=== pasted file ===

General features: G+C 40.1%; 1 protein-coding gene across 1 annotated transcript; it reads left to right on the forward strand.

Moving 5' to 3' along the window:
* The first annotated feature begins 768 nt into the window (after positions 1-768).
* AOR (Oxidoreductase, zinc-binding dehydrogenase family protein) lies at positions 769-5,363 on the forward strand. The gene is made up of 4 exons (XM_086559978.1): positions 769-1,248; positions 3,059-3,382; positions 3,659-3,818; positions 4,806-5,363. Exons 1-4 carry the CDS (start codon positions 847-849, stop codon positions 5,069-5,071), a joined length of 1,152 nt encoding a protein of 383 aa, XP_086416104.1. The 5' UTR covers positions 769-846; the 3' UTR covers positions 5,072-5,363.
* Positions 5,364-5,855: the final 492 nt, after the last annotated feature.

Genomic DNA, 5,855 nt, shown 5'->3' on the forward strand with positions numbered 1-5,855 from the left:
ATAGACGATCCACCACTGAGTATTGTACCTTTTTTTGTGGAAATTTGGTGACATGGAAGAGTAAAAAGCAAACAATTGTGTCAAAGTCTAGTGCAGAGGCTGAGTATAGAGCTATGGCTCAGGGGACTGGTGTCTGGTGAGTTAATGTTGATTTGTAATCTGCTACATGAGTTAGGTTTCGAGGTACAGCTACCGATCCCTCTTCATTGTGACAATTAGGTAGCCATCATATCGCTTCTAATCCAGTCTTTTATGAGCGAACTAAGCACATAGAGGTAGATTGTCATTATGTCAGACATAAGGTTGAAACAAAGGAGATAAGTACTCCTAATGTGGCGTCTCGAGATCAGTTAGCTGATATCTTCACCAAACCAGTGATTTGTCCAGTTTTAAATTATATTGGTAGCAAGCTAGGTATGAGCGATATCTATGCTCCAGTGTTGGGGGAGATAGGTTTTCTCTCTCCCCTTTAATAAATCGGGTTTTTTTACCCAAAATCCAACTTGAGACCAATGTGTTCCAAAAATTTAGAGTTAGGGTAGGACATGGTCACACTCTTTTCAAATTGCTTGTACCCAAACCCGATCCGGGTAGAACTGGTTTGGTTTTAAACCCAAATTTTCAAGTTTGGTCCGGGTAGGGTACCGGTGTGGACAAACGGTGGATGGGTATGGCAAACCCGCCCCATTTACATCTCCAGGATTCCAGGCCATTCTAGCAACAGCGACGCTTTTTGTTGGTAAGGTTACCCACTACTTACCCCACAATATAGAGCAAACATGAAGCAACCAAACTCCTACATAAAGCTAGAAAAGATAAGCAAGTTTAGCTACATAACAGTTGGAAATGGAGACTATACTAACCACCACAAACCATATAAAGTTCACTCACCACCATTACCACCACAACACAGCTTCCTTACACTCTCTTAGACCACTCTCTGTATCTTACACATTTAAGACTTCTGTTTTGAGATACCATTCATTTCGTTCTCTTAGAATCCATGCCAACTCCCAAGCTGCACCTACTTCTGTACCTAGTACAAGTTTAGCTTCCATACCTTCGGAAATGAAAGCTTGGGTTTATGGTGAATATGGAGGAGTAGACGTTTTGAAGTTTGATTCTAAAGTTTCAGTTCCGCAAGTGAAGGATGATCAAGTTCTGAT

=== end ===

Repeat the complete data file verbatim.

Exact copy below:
General features: G+C 40.1%; 1 protein-coding gene across 1 annotated transcript; it reads left to right on the forward strand.

Moving 5' to 3' along the window:
* The first annotated feature begins 768 nt into the window (after positions 1-768).
* AOR (Oxidoreductase, zinc-binding dehydrogenase family protein) lies at positions 769-5,363 on the forward strand. The gene is made up of 4 exons (XM_086559978.1): positions 769-1,248; positions 3,059-3,382; positions 3,659-3,818; positions 4,806-5,363. Exons 1-4 carry the CDS (start codon positions 847-849, stop codon positions 5,069-5,071), a joined length of 1,152 nt encoding a protein of 383 aa, XP_086416104.1. The 5' UTR covers positions 769-846; the 3' UTR covers positions 5,072-5,363.
* Positions 5,364-5,855: the final 492 nt, after the last annotated feature.

Genomic DNA, 5,855 nt, shown 5'->3' on the forward strand with positions numbered 1-5,855 from the left:
ATAGACGATCCACCACTGAGTATTGTACCTTTTTTTGTGGAAATTTGGTGACATGGAAGAGTAAAAAGCAAACAATTGTGTCAAAGTCTAGTGCAGAGGCTGAGTATAGAGCTATGGCTCAGGGGACTGGTGTCTGGTGAGTTAATGTTGATTTGTAATCTGCTACATGAGTTAGGTTTCGAGGTACAGCTACCGATCCCTCTTCATTGTGACAATTAGGTAGCCATCATATCGCTTCTAATCCAGTCTTTTATGAGCGAACTAAGCACATAGAGGTAGATTGTCATTATGTCAGACATAAGGTTGAAACAAAGGAGATAAGTACTCCTAATGTGGCGTCTCGAGATCAGTTAGCTGATATCTTCACCAAACCAGTGATTTGTCCAGTTTTAAATTATATTGGTAGCAAGCTAGGTATGAGCGATATCTATGCTCCAGTGTTGGGGGAGATAGGTTTTCTCTCTCCCCTTTAATAAATCGGGTTTTTTTACCCAAAATCCAACTTGAGACCAATGTGTTCCAAAAATTTAGAGTTAGGGTAGGACATGGTCACACTCTTTTCAAATTGCTTGTACCCAAACCCGATCCGGGTAGAACTGGTTTGGTTTTAAACCCAAATTTTCAAGTTTGGTCCGGGTAGGGTACCGGTGTGGACAAACGGTGGATGGGTATGGCAAACCCGCCCCATTTACATCTCCAGGATTCCAGGCCATTCTAGCAACAGCGACGCTTTTTGTTGGTAAGGTTACCCACTACTTACCCCACAATATAGAGCAAACATGAAGCAACCAAACTCCTACATAAAGCTAGAAAAGATAAGCAAGTTTAGCTACATAACAGTTGGAAATGGAGACTATACTAACCACCACAAACCATATAAAGTTCACTCACCACCATTACCACCACAACACAGCTTCCTTACACTCTCTTAGACCACTCTCTGTATCTTACACATTTAAGACTTCTGTTTTGAGATACCATTCATTTCGTTCTCTTAGAATCCATGCCAACTCCCAAGCTGCACCTACTTCTGTACCTAGTACAAGTTTAGCTTCCATACCTTCGGAAATGAAAGCTTGGGTTTATGGTGAATATGGAGGAGTAGACGTTTTGAAGTTTGATTCTAAAGTTTCAGTTCCGCAAGTGAAGGATGATCAAGTTCTGAT